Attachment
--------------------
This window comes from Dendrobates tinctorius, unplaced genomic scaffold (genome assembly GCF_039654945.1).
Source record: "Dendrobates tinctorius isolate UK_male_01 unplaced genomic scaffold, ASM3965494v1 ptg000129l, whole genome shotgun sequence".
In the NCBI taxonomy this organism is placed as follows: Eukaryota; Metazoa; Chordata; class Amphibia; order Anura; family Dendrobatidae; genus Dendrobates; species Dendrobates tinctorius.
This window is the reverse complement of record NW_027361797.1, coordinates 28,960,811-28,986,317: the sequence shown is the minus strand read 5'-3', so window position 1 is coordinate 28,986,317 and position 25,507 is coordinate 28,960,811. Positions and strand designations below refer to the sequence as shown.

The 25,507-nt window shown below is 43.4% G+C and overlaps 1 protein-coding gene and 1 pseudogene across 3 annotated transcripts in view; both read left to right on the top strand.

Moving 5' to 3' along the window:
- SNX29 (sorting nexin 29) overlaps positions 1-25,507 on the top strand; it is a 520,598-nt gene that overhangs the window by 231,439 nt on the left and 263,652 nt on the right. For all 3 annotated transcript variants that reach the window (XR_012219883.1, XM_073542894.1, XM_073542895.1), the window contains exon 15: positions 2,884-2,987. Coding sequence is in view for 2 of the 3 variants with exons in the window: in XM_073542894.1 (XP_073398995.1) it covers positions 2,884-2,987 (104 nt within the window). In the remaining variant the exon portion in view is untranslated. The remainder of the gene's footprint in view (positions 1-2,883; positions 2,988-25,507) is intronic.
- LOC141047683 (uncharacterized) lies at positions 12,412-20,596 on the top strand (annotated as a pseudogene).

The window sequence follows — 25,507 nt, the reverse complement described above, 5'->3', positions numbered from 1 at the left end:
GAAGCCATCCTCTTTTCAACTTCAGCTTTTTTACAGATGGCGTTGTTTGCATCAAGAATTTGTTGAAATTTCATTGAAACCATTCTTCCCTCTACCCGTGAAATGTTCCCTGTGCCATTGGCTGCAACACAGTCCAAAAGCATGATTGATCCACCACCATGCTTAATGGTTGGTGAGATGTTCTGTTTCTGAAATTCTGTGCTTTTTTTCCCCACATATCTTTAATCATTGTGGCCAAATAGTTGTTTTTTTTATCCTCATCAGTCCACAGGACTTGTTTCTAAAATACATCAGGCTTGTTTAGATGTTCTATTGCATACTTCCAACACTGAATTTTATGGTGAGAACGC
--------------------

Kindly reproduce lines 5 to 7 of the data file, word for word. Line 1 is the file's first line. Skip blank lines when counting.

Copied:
The 25,507-nt window shown below is 43.4% G+C and overlaps 1 protein-coding gene and 1 pseudogene across 3 annotated transcripts in view; both read left to right on the top strand.

Moving 5' to 3' along the window:
- SNX29 (sorting nexin 29) overlaps positions 1-25,507 on the top strand; it is a 520,598-nt gene that overhangs the window by 231,439 nt on the left and 263,652 nt on the right. For all 3 annotated transcript variants that reach the window (XR_012219883.1, XM_073542894.1, XM_073542895.1), the window contains exon 15: positions 2,884-2,987. Coding sequence is in view for 2 of the 3 variants with exons in the window: in XM_073542894.1 (XP_073398995.1) it covers positions 2,884-2,987 (104 nt within the window). In the remaining variant the exon portion in view is untranslated. The remainder of the gene's footprint in view (positions 1-2,883; positions 2,988-25,507) is intronic.